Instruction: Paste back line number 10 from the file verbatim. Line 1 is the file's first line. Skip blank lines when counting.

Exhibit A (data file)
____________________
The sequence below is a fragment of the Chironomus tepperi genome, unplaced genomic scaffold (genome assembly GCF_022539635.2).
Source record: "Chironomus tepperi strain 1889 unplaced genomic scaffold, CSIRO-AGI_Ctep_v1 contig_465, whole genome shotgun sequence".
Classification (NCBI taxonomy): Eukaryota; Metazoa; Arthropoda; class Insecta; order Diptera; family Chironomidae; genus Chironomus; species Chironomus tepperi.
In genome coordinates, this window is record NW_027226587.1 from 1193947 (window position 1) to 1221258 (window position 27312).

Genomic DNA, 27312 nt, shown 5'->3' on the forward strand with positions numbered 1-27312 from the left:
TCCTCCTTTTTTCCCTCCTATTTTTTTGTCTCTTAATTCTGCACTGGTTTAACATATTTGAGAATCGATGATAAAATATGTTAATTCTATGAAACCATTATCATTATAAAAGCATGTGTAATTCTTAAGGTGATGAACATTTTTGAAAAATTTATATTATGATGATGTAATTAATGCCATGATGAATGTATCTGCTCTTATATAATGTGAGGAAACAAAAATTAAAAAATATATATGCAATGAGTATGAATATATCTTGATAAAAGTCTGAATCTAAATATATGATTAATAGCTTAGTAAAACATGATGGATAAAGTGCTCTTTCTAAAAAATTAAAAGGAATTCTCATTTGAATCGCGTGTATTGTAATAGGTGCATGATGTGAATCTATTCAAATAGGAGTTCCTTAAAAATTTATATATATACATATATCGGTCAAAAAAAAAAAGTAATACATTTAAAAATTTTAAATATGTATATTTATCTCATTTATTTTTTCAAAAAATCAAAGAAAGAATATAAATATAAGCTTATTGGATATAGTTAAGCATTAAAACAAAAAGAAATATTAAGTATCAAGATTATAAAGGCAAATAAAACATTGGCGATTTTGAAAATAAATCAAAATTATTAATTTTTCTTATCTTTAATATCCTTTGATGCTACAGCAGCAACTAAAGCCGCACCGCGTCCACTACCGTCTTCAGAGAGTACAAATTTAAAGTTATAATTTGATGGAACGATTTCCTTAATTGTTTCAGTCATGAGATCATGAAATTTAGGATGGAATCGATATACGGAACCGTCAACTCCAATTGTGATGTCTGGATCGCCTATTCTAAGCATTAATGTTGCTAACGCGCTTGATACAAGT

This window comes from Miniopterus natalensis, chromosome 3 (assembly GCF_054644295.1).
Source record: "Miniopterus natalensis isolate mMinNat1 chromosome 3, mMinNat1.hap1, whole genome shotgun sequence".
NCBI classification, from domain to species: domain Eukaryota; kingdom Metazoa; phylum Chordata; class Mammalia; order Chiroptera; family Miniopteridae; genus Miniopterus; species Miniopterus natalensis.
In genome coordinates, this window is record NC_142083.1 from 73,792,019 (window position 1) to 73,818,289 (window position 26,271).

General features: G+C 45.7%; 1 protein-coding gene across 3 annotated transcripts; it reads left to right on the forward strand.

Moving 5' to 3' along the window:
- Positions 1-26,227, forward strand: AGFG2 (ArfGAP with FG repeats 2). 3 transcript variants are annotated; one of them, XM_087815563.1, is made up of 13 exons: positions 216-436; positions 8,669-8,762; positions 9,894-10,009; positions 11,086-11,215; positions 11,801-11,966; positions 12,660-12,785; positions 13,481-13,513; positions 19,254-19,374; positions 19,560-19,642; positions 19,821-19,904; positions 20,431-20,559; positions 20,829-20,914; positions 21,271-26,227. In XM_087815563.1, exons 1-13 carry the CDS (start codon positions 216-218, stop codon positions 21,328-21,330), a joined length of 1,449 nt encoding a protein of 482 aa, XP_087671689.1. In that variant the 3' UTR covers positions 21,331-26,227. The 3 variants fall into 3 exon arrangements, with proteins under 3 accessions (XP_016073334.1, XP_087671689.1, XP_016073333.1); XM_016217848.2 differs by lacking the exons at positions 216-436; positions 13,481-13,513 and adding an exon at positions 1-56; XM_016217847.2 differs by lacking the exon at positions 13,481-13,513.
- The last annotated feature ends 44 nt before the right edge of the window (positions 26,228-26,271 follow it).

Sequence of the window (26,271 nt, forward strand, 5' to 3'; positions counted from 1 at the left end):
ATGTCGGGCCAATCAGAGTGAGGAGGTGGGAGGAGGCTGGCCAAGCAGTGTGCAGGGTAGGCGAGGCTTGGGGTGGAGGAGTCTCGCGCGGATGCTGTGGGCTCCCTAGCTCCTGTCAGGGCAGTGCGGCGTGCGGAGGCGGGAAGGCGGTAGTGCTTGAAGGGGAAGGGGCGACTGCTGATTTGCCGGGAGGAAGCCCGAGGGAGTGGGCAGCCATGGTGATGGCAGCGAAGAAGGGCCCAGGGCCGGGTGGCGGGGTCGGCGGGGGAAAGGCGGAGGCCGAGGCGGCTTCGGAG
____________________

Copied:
In genome coordinates, this window is record NC_142083.1 from 73,792,019 (window position 1) to 73,818,289 (window position 26,271).